As Iran elections loom, Khamenei unleashes the Guards

Friday 08/01/2016
An Iranian woman walks past a poster of Iran’s Supreme Leader Ayatollah Ali Khamenei in Tehran, last November.

Beirut - As Iran’s clerical lead­ership strives to turn the country into the paramount state in the Middle East, Supreme Leader Ayatollah Ali Khamenei has been increasing the powers of the Islamic Revolutionary Guards Corps (IRGC), giving it primacy over the intelligence establish­ment and internal security to an unprecedented degree.
Add this to the IRGC’s military supremacy over the regular armed forces and its control of the nuclear and ballistic missile programmes, its growing economic clout and its emerging influence as the cutting edge of Tehran’s expansionist for­eign policy and it is clear the corps has become the regime’s — and Khamenei’s — enforcer.
This many-tentacled organisa­tion is answerable only to Khame­nei, who as supreme leader is elected by regime insiders and is the ultimate power in Iran, leaving the president, elected by popular vote, with little real authority.
The current president, Hassan Rohani, who seeks to liberalise Ira­nian politics and society and who was the driving force behind the landmark July 14th nuclear agree­ment with US-led global powers that he hopes will achieve that aim, is in Khamenei’s cross hairs — as witness a recent round-up of reformists, intellectuals and others by the IRGC’s intelligence branch that is widely seen as shot across Rohani’s bow.
The IRGC was formed by Aya­tollah Ruhollah Khomeini in May 1980 as the ideologically sound praetorian guard of the clerical re­gime that would eschew politics. However, since Khamenei became supreme leader in 1989, following Khomeini’s death, it has become highly politicised.
Khamenei has steadily consoli­dated the power of the supreme leader and his plans were acceler­ated in 1997 with the election of a reformist president, Mohammad Khatami, whom he saw as a dire threat to the Islamic regime.
The IRGC’s Intelligence Organi­sation (IRGC-IO) is Khamenei’s se­cret weapon and one he has sharp­ened since he established it in 1997 after Khatami was elected in a landslide victory and took control of the Ministry of Intelligence and Security (MOIS), a cabinet agency.
The IRGC-IO was intended to supplant the MOIS and soon after the Guards’ intelligence wing was up and running, Khamenei used it to crush student uprisings in 1999, the first real eruption of open de­fiance against an increasingly re­pressive regime.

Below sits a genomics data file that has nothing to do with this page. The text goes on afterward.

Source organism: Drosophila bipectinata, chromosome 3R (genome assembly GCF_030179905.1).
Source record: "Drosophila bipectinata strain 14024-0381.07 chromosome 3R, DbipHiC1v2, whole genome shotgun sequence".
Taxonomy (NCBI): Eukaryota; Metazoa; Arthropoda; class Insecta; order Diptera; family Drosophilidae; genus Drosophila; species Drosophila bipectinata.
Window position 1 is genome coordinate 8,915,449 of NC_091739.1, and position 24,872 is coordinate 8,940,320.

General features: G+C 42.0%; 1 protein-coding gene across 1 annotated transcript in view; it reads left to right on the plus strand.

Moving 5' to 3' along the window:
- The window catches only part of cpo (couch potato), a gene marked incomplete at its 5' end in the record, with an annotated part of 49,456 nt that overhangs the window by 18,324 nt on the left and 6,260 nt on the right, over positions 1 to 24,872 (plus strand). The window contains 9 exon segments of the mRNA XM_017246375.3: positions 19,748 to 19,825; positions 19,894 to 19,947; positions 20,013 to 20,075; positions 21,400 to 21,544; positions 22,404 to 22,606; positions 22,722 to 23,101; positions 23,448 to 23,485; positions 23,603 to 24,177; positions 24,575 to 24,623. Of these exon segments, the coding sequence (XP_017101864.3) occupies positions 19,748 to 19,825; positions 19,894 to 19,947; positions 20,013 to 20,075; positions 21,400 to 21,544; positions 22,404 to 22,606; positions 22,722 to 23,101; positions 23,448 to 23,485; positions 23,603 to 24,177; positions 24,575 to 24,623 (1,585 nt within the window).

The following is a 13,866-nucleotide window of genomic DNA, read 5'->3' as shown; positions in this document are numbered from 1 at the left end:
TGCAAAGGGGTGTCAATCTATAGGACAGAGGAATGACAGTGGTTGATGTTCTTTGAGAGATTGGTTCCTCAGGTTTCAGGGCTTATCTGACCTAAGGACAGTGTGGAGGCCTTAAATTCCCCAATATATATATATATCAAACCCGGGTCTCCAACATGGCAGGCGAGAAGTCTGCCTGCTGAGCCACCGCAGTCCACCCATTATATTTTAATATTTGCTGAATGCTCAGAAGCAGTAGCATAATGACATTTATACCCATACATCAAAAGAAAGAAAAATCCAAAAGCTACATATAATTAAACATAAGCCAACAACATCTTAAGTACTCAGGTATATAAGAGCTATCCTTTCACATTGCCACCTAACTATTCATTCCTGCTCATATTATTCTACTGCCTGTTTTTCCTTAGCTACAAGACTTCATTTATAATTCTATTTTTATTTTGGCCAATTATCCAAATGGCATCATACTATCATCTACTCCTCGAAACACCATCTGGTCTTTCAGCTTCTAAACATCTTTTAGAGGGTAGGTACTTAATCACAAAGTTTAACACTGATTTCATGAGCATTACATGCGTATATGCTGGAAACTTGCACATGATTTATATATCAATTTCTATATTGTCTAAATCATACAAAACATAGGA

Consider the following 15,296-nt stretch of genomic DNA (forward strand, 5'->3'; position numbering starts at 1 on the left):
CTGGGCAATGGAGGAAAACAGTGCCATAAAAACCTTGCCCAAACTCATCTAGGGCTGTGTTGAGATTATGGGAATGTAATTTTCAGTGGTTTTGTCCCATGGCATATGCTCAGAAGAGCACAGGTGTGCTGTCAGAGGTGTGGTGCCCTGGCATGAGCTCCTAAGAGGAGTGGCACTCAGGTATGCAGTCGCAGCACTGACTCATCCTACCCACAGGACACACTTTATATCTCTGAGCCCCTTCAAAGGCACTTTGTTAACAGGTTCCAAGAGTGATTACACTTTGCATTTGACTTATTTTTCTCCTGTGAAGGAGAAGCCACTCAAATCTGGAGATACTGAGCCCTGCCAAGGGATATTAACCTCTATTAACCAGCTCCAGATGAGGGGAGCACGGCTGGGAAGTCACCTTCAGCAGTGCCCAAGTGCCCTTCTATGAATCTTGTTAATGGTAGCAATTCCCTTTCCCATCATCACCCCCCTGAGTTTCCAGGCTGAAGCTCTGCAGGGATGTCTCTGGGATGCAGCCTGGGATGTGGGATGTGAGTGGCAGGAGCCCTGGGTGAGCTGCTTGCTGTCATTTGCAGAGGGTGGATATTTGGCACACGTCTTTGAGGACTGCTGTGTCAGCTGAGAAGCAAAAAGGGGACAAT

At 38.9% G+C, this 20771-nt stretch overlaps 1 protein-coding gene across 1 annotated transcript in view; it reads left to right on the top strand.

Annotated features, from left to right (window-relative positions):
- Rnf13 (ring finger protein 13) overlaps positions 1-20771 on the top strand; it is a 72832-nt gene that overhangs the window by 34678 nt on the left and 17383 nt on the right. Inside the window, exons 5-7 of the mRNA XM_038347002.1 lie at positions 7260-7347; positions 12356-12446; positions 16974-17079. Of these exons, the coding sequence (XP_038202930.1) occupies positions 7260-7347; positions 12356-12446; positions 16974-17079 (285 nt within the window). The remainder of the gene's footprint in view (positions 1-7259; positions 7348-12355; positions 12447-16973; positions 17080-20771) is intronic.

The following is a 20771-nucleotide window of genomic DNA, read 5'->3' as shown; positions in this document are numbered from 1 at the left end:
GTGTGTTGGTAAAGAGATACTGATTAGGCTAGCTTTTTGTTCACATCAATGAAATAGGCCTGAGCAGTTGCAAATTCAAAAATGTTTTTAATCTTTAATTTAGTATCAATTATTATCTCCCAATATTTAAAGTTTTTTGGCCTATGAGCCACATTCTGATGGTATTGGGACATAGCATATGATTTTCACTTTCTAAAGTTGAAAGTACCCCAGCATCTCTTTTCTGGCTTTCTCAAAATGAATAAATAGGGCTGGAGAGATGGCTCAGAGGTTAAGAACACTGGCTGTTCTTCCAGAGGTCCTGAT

But a countrywide wave of protests by dissidents after the disputed June 2009 presidential elections, widely seen as rigged by the regime to defeat reformist Mir-Hossein Mousavi and give the hard-line incumbent Mahmoud Ahmadinejad a second term, con­vinced Khamenei that the greatest threat the regime faces is internal dissent.
He ordered a major reorganisa­tion of the security services after the upheaval, during which thou­sands of reformists were rounded up. Hundreds were killed. Many were reportedly tortured. Others were put on trial for corruption, widely seen as a state ploy to dis­credit the reformist movement.
The IRGC-IO was given wider se­curity powers and these have con­tinued to grow, to the point where the corps now effectively controls domestic security while the au­thority of the civilian-led MOIS has been reduced.
American analyst Geneive Abdo said at the time that Khamenei’s appointments gave “hardliners un­precedented powers. The appoin­tees included some of the most feared and brutal men in Iran, im­plying that the IRGC will become an even stronger anti-democratic tool in the state’s hands and mak­ing any… dissent from its ranks far more unlikely.”
Among those men was Kha­manei’s close confidant, Hoj­jatoleslam Hossein Taeb, who became director of the IRGC-IO. Taeb, a middle-ranking cleric, had been Khamenei’s student during the 1978-79 Islamic revolution, was deputy head of MOIS counter-intelligence in 1989-97 and head of the Basij, the regime’s sprawling paramilitary force, in 2008-09.
During his time at the MOIS, Taeb, 52, became notorious as one of the regime’s harshest interroga­tors. The US Treasury Department blacklisted him in 2010 for human rights abuses. The European Union followed suit the following year because “forces under his com­mand participated in mass beat­ings, murders and detentions and tortures of peaceful protesters”.
Khamenei’s continued empow­erment of the IRGC-IO “will result in continued intimidation of Irani­ans who support domestic reforms and improved relations with the West,” observed Nima Gerami of the National Defense University.
“In such a political climate, the intensity of the IRGC-IO’s activi­ties send a strong message that the conservative camp will wield blunt force to resist attempts at moder­ating the Islamic Republic,” she wrote in a November 25th analysis for the Washington Institute for Near East Policy.
“The fate of the IRGC is linked with the fate of the Iranian the­ocracy,” observed Udit Banerjea of John Hopkins University in an Autumn 2015 Journal of Strategic Study analysis.
“Internal dissent remains the IRGC’s greatest threat and the dan­ger of a Green revolution coming to pass in full is ever-present. The IRGC was able to mobilise the Basij to disrupt the movement in 2009 but as social media and other po­tentially socially disruptive tech­nologies continue to evolve… it may be more difficult to contain it the next time.”

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